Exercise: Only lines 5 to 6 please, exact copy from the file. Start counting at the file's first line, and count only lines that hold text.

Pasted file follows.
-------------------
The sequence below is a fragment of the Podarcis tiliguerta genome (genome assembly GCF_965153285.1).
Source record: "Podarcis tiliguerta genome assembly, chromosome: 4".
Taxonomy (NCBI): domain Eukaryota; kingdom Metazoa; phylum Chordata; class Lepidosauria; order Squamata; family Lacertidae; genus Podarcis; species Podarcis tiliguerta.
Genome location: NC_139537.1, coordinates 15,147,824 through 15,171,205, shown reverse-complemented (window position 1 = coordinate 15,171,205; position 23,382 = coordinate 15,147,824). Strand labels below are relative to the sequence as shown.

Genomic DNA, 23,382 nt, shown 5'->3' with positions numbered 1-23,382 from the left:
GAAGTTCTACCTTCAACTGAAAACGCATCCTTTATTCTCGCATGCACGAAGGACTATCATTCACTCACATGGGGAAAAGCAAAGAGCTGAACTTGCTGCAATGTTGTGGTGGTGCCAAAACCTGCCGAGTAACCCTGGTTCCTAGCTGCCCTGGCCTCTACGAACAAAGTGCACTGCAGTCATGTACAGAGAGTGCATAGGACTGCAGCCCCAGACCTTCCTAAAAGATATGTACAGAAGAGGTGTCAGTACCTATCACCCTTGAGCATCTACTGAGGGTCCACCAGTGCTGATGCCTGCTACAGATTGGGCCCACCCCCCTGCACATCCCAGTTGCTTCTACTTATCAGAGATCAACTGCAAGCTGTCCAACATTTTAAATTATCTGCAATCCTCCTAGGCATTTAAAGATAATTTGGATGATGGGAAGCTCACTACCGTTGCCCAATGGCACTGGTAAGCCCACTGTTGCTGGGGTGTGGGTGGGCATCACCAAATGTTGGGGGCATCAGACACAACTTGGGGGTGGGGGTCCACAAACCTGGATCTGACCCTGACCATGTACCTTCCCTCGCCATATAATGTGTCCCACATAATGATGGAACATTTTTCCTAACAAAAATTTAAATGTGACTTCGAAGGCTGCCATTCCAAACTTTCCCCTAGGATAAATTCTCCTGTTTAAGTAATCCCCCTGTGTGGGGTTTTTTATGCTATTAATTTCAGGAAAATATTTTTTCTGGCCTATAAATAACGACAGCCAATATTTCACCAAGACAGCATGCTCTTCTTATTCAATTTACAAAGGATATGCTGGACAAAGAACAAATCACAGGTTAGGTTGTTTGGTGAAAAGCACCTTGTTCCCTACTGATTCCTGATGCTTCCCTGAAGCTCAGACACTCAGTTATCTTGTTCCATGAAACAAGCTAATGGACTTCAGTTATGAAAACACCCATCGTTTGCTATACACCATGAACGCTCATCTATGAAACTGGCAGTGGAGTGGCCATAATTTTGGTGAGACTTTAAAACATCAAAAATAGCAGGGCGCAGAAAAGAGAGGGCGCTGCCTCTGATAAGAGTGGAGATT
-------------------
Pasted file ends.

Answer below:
Genomic DNA, 23,382 nt, shown 5'->3' with positions numbered 1-23,382 from the left:
GAAGTTCTACCTTCAACTGAAAACGCATCCTTTATTCTCGCATGCACGAAGGACTATCATTCACTCACATGGGGAAAAGCAAAGAGCTGAACTTGCTGCAATGTTGTGGTGGTGCCAAAACCTGCCGAGTAACCCTGGTTCCTAGCTGCCCTGGCCTCTACGAACAAAGTGCACTGCAGTCATGTACAGAGAGTGCATAGGACTGCAGCCCCAGACCTTCCTAAAAGATATGTACAGAAGAGGTGTCAGTACCTATCACCCTTGAGCATCTACTGAGGGTCCACCAGTGCTGATGCCTGCTACAGATTGGGCCCACCCCCCTGCACATCCCAGTTGCTTCTACTTATCAGAGATCAACTGCAAGCTGTCCAACATTTTAAATTATCTGCAATCCTCCTAGGCATTTAAAGATAATTTGGATGATGGGAAGCTCACTACCGTTGCCCAATGGCACTGGTAAGCCCACTGTTGCTGGGGTGTGGGTGGGCATCACCAAATGTTGGGGGCATCAGACACAACTTGGGGGTGGGGGTCCACAAACCTGGATCTGACCCTGACCATGTACCTTCCCTCGCCATATAATGTGTCCCACATAATGATGGAACATTTTTCCTAACAAAAATTTAAATGTGACTTCGAAGGCTGCCATTCCAAACTTTCCCCTAGGATAAATTCTCCTGTTTAAGTAATCCCCCTGTGTGGGGTTTTTTATGCTATTAATTTCAGGAAAATATTTTTTCTGGCCTATAAATAACGACAGCCAATATTTCACCAAGACAGCATGCTCTTCTTATTCAATTTACAAAGGATATGCTGGACAAAGAACAAATCACAGGTTAGGTTGTTTGGTGAAAAGCACCTTGTTCCCTACTGATTCCTGATGCTTCCCTGAAGCTCAGACACTCAGTTATCTTGTTCCATGAAACAAGCTAATGGACTTCAGTTATGAAAACACCCATCGTTTGCTATACACCATGAACGCTCATCTATGAAACTGGCAGTGGAGTGGCCATAATTTTGGTGAGACTTTAAAACATCAAAAATAGCAGGGCGCAGAAAAGAGAGGGCGCTGCCTCTGATAAGAGTGGAGATT